233 US 250 El Paso Brick Company v. John H McKnight
233 U.S. 250
34 S.Ct. 498
58 L.Ed. 943
EL PASO BRICK COMPANY, Appt.,
JOHN H. McKNIGHT.
Argued January 22 and 23, 1914.
Decided April 6, 1914.
In proceedings brought by McKnight to try the right of possession to conflicting mining locations, it appeared that the defendant, the El Paso Brick Company, was in possession of the Aluminum, International, and Hortense claims, constituting what was known as the Aluminum group of placer mines. It held under locations made prior to January, 1903. In 1905 the company decided to apply for a patent to the land, which embraced about 411 acres. Accordingly, on August 2, 1905, it filed with the register of the land office at Las Cruces, Dona Ana county, New Mexico, an application for a patent, together with an affidavit (executed before an officer residing outside of the mining district) that notice of the application had been posted on the land. These papers were filed with the register, who gave the further notice required by statute. No protest or adverse claim was filed by any person. The Brick Company paid $1,027.50, being the purchase price fixed by Rev. Stat. § 2333, U. S. Comp. Stat. 1901, p. 1433, and on October 23, 1905, the land officers allowed an entry on which the receiver issued a final receipt—the material portions of which were as follows:
United States Land Office at Las Cruces, N. Mexico.
October 23, 1905.
Received from the El Paso Brick Company, El Paso, Texas, the sum of Ten hundred and twenty-seven and 50-100 dollars, the same being payment in full for the area embraced in that mining claim known as the 'Aluminum Placer Group' unsurveyed . . . embracing 410.90 acres in the Brickland mining district, in the county of Dona Ana and territory of New Mexico, as shown by the survey thereof.
$1,027.50. Henry D. Bowman, Receiver.
The entry and this final receipt prima facie entitled the company to a patent, which, however, was not issued because various parties filed protests with the land commissioner in which it was asserted that the Brick Company's locations were originally void, or if valid, had been forfeited. It was also contended that the company was not entitled to a patent because the affidavit showing the posting of the notice on the land had not been signed before an officer residing within the land district, as provided in Rev. Stat. § 2335, U. S. Comp. Stat. 1901, p. 1435, which declares that 'all affidavits required to be made under this chapter [mining laws] may be verified before any officer authorized to administer oaths within the land district where the claims may be situated.'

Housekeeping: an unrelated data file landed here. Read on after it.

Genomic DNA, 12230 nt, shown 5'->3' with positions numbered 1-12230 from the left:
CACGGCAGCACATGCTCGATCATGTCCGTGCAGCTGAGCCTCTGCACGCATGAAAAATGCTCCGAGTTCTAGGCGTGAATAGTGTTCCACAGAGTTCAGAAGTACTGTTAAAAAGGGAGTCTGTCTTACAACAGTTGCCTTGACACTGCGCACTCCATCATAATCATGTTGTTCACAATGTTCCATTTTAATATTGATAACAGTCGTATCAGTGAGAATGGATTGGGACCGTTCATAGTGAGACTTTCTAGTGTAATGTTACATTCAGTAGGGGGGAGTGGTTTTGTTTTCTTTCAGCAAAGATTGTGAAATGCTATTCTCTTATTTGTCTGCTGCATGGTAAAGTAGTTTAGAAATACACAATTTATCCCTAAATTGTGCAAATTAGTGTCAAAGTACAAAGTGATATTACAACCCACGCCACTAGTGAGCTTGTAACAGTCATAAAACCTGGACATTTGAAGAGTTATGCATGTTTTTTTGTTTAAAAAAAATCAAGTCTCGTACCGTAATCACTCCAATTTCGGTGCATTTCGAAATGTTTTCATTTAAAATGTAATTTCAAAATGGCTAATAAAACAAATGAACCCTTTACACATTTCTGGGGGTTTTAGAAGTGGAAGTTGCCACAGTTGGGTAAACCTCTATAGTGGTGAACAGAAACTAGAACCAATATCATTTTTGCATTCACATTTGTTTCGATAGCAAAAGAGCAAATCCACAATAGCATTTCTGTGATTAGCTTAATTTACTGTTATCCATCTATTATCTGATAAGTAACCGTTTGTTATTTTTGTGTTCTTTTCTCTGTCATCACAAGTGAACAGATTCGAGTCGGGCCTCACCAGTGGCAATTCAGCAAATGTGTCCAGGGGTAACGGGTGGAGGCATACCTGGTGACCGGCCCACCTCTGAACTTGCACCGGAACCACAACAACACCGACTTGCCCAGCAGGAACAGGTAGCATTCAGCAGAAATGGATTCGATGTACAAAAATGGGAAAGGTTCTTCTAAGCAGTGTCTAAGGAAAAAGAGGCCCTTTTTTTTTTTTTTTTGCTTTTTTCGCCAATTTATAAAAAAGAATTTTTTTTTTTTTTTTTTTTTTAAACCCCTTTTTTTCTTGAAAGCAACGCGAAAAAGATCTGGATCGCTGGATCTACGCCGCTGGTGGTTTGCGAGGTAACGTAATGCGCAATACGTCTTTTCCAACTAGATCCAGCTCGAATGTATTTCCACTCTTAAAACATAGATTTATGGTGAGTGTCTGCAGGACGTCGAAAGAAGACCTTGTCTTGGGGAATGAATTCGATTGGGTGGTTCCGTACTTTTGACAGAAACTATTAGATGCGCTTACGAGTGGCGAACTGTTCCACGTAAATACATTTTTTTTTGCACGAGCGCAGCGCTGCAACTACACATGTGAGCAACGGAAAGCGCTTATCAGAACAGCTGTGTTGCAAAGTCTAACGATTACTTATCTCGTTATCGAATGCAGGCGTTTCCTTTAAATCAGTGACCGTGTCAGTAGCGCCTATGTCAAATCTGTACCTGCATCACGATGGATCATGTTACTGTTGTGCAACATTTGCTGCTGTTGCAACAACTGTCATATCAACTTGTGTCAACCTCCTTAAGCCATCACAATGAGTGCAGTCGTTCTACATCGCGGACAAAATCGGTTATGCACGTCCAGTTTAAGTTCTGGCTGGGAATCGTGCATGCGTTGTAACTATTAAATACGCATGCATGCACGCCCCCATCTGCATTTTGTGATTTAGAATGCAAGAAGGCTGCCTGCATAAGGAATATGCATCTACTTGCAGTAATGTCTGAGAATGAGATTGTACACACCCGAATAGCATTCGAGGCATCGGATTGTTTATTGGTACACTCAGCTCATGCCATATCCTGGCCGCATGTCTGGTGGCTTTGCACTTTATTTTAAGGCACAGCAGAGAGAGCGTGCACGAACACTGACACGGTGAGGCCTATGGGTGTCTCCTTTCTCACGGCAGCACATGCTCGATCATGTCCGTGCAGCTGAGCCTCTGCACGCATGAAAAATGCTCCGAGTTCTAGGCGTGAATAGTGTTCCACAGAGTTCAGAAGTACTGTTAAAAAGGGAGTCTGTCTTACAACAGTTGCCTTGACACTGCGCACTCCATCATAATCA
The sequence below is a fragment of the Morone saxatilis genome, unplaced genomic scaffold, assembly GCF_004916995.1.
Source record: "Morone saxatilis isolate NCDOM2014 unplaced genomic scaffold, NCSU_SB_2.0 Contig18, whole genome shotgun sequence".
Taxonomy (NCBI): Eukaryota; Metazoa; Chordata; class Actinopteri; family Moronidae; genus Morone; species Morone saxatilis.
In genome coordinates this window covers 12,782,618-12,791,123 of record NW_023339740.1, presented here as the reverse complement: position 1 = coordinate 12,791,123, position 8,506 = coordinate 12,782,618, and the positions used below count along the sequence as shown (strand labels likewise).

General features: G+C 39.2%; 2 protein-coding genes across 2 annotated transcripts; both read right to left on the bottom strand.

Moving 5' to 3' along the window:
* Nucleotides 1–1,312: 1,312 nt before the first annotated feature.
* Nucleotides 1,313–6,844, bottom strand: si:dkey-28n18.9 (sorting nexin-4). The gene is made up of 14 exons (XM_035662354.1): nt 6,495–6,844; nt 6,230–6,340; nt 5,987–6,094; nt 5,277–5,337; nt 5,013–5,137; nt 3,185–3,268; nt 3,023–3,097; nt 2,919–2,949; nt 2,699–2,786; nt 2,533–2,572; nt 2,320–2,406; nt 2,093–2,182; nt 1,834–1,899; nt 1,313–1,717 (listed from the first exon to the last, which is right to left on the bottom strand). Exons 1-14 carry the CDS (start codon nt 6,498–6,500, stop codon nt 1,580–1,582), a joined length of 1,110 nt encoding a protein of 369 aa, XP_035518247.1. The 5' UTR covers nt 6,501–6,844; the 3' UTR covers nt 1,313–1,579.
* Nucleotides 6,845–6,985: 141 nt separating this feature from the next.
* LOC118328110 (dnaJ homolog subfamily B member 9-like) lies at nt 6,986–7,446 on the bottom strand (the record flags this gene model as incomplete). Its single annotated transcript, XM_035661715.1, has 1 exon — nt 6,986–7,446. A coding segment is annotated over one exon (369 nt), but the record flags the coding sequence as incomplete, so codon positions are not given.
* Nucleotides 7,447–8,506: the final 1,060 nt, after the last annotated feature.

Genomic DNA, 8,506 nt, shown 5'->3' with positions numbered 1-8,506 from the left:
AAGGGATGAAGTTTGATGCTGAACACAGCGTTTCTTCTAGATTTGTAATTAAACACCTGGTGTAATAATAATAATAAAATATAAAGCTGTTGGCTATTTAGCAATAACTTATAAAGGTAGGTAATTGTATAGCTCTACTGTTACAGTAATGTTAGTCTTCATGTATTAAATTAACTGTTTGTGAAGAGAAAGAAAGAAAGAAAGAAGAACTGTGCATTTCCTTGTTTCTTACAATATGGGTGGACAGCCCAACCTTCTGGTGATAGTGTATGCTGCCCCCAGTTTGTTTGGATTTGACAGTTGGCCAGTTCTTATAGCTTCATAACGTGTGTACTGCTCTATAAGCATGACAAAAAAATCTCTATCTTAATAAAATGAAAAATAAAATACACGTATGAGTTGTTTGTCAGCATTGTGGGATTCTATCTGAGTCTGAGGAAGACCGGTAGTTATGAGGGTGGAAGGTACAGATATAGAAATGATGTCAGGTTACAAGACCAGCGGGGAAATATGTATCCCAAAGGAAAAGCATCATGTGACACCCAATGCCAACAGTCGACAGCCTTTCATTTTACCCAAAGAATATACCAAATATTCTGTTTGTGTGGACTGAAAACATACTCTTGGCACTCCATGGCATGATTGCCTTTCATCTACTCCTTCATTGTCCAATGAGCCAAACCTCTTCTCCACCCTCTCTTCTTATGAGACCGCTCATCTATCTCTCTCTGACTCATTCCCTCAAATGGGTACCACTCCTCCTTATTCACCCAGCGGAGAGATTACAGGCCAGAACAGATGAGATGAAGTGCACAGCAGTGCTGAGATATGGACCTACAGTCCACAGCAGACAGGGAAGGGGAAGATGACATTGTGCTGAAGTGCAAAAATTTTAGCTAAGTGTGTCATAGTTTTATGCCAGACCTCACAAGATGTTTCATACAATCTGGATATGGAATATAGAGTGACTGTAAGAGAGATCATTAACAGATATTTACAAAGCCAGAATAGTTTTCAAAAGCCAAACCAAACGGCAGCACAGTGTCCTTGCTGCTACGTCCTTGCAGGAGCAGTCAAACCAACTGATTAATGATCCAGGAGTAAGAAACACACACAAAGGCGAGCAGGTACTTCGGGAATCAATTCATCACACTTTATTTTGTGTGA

Notice of these protests was given to the Brick Company, which was allowed sixty days within to show cause why the entry should not be canceled. 'In response, numerous affidavits and exhibits designed to overcome the objections were filed on behalf of the company,' among which was a 'supplementary affidavit with reference to such posting and such claim, which was in compliance with the laws of the United States, and was verified before a proper officer.'
On September 4, 1906, the commissioner ruled that the entry was fatally defective because the original affidavit as to posting had not been executed before an officer residing in the land district. From that ruling the Brick Company appealed.
There was a hearing before the Assistant Secretary of the Interior, who, on September 9, 1908, rendered a decision (37 Land Dec. 155) in which, after discussing the provisions of Rev. Stat. §§ 2325, 2335, U. S. Comp. Stat. 1901, pp. 1429, 1435, and quoting from various rulings of the Land Department and courts, he held that the fact that the affidavit of posting had been signed before an officer residing outside of the district was a fatal defect, which invalidated the entire proceeding. Among other things, he said: 'The defect is not a mere irregularity which may be cured by the subsequent filing of a properly verified affidavit. The statutory provisions involved are mandatory. Their observance is among the essentials to the jurisdiction of the local officers to entertain the patent proceedings. The requisite statutory proof as to posting, not having been theretofore filed, the register was without authority to direct the publication of the notice or otherwise proceed, and the notice, although in fact published and posted, being without the necessary legal basis, was a nullity and ineffectual for any purpose. The patent proceedings, therefore, fall and the entry will be canceled.'